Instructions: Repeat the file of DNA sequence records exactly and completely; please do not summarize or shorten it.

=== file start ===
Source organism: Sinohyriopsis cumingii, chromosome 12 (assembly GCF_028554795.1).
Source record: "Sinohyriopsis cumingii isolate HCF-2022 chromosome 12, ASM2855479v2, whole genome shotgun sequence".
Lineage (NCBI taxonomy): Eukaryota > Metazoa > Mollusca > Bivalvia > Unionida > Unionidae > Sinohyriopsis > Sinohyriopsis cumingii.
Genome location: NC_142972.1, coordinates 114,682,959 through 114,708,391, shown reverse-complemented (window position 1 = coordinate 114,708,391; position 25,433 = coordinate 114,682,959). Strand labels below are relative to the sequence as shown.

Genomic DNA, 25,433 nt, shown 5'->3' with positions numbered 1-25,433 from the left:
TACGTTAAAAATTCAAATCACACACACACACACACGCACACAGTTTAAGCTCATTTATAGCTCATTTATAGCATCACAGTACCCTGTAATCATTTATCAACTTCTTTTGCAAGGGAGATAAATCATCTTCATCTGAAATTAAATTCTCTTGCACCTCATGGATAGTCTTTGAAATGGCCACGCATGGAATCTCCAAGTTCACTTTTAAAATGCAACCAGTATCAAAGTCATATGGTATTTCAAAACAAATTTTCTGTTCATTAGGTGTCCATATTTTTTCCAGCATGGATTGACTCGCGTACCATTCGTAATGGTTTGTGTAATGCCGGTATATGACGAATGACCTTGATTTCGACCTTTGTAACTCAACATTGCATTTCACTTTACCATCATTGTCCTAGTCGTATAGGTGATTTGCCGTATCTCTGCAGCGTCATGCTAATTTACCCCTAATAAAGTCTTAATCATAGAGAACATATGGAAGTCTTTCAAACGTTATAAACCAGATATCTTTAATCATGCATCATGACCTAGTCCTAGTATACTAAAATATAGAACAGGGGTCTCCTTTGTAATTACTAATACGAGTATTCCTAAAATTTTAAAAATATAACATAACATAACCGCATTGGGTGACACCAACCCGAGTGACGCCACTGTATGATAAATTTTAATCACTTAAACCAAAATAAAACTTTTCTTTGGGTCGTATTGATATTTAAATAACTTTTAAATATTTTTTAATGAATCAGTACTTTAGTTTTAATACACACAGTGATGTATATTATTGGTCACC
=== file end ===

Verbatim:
Source organism: Sinohyriopsis cumingii, chromosome 12 (assembly GCF_028554795.1).
Source record: "Sinohyriopsis cumingii isolate HCF-2022 chromosome 12, ASM2855479v2, whole genome shotgun sequence".
Lineage (NCBI taxonomy): Eukaryota > Metazoa > Mollusca > Bivalvia > Unionida > Unionidae > Sinohyriopsis > Sinohyriopsis cumingii.
Genome location: NC_142972.1, coordinates 114,682,959 through 114,708,391, shown reverse-complemented (window position 1 = coordinate 114,708,391; position 25,433 = coordinate 114,682,959). Strand labels below are relative to the sequence as shown.

Genomic DNA, 25,433 nt, shown 5'->3' with positions numbered 1-25,433 from the left:
TACGTTAAAAATTCAAATCACACACACACACACACGCACACAGTTTAAGCTCATTTATAGCTCATTTATAGCATCACAGTACCCTGTAATCATTTATCAACTTCTTTTGCAAGGGAGATAAATCATCTTCATCTGAAATTAAATTCTCTTGCACCTCATGGATAGTCTTTGAAATGGCCACGCATGGAATCTCCAAGTTCACTTTTAAAATGCAACCAGTATCAAAGTCATATGGTATTTCAAAACAAATTTTCTGTTCATTAGGTGTCCATATTTTTTCCAGCATGGATTGACTCGCGTACCATTCGTAATGGTTTGTGTAATGCCGGTATATGACGAATGACCTTGATTTCGACCTTTGTAACTCAACATTGCATTTCACTTTACCATCATTGTCCTAGTCGTATAGGTGATTTGCCGTATCTCTGCAGCGTCATGCTAATTTACCCCTAATAAAGTCTTAATCATAGAGAACATATGGAAGTCTTTCAAACGTTATAAACCAGATATCTTTAATCATGCATCATGACCTAGTCCTAGTATACTAAAATATAGAACAGGGGTCTCCTTTGTAATTACTAATACGAGTATTCCTAAAATTTTAAAAATATAACATAACATAACCGCATTGGGTGACACCAACCCGAGTGACGCCACTGTATGATAAATTTTAATCACTTAAACCAAAATAAAACTTTTCTTTGGGTCGTATTGATATTTAAATAACTTTTAAATATTTTTTAATGAATCAGTACTTTAGTTTTAATACACACAGTGATGTATATTATTGGTCACC